After multisyllabic prepositions and prepositional phrases (a pesar de, debajo de, a causa de, etc.), however, el cual is often preferred entirely:
- Un régimen bajo el cual es imposible vivir = "A régime under which it is impossible to live"
- Estas cláusulas, sin perjuicio de las cuales... = "These clauses, notwithstanding which..."
El cual is further generally preferred entirely when, as the object of a preposition, it is separated from its antecedent by intervening words. The more words that intervene, the more the use of el cual is practically obligatory:
- Es un billete con el que se puede viajar [...] pero por el cual se paga sólo 2€ = "It is a ticket with which you can travel [...] but for which you pay just €2"
The bare form cual is used as the relative adjective ("in which sense", "with which people", etc.), which only inflects for number:
- en cual caso = "in which case"
- a cual tiempo = "at which time"
- cuales cosas = "which things"
The pronoun quien comes from the Latin QVEM, "whom", the accusative of QVIS, "who".
It too can replace [el] que in certain circumstances. Like the English pronouns "who" and "whom", it can only be used to refer to people.
It is invariable for gender, and was originally invariable for number. However, by analogy with other words, the form quienes was invented. Quien as a plural form survives as an archaism that is now considered non-standard.
It can represent a subject. In this case, it is rather formal and is largely restricted to non-defining clauses.
Unlike el cual, it does not inflect for gender, but it does inflect for number, and it also specifies that it does refer to a person:
- Los niños con sus mochilas, quienes eran de Valencia, me impresionaron = "The children with their rucksacks, who were from Valencia, impressed me" (the use of quienes makes it clear that los niños is referred to; que could refer to the rucksacks, the children, or both, los cuales would refer to either the children or both, and las cuales would refer only to the rucksacks)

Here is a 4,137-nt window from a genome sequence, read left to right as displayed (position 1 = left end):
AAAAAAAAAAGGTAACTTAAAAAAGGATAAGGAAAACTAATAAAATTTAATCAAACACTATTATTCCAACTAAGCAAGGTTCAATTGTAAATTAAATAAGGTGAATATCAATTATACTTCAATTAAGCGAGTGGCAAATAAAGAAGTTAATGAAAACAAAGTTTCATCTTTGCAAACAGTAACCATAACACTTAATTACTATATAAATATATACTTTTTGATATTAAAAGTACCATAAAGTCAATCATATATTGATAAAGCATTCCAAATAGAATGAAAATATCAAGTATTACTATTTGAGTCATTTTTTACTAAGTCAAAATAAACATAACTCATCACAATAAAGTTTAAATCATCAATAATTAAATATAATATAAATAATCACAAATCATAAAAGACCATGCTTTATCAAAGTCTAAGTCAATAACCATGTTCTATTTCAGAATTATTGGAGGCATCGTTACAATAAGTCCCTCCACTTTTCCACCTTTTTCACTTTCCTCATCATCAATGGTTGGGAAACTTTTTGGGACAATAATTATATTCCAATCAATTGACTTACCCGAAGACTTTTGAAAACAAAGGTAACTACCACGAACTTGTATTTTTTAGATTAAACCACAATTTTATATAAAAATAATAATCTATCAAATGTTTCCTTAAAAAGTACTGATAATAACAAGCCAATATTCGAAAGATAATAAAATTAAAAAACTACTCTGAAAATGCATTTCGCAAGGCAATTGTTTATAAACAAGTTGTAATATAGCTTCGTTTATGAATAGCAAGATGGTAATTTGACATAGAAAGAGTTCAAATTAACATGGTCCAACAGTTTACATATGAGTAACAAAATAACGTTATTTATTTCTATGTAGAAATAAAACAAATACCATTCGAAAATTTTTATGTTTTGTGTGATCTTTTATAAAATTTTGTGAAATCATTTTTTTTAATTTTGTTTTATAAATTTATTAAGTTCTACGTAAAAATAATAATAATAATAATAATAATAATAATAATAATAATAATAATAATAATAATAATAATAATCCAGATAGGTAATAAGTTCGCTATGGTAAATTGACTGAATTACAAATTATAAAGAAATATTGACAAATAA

As the object of a preposition
Quien is particularly common as the object of a proposition when the clause is non-defining, but is also possible in defining clauses:
- Ella es la persona a quien le di el dinero = "She is the person to whom I gave the money"
- José, gracias a quien tengo el dinero, es muy generoso = "José, thanks to whom I have the money, is very generous"
Donde, a donde, como and cuando
Donde is ultimately from a combination of the obsolete adverb onde ("whence" or "from where") and the preposition de. Onde is from Latin VNDE, which also meant "whence" or "from where", and over the centuries it lost the "from" meaning and came to mean just "where". This meant that, to say "whence" or "where from", the preposition de had to be added, and this gave d'onde. The meaning of d'onde once again eroded over time until it came to mean just "where", and prepositions therefore had to be added once more. This gave rise to the modern usage of donde for "where" and a donde for "to where", among others. Note that all this means that, etymologically speaking, de donde is the rather redundant "from from where", and a donde is the rather contradictory "to from where". This tendency goes even further with the vulgar form ande (from adonde), which is often used to mean "where" as well. In the Ladino dialect of Spanish, the pronoun onde is still used, where donde still means "whence" or "where from", and in Latin America, isolated communities and rural areas retain this as well.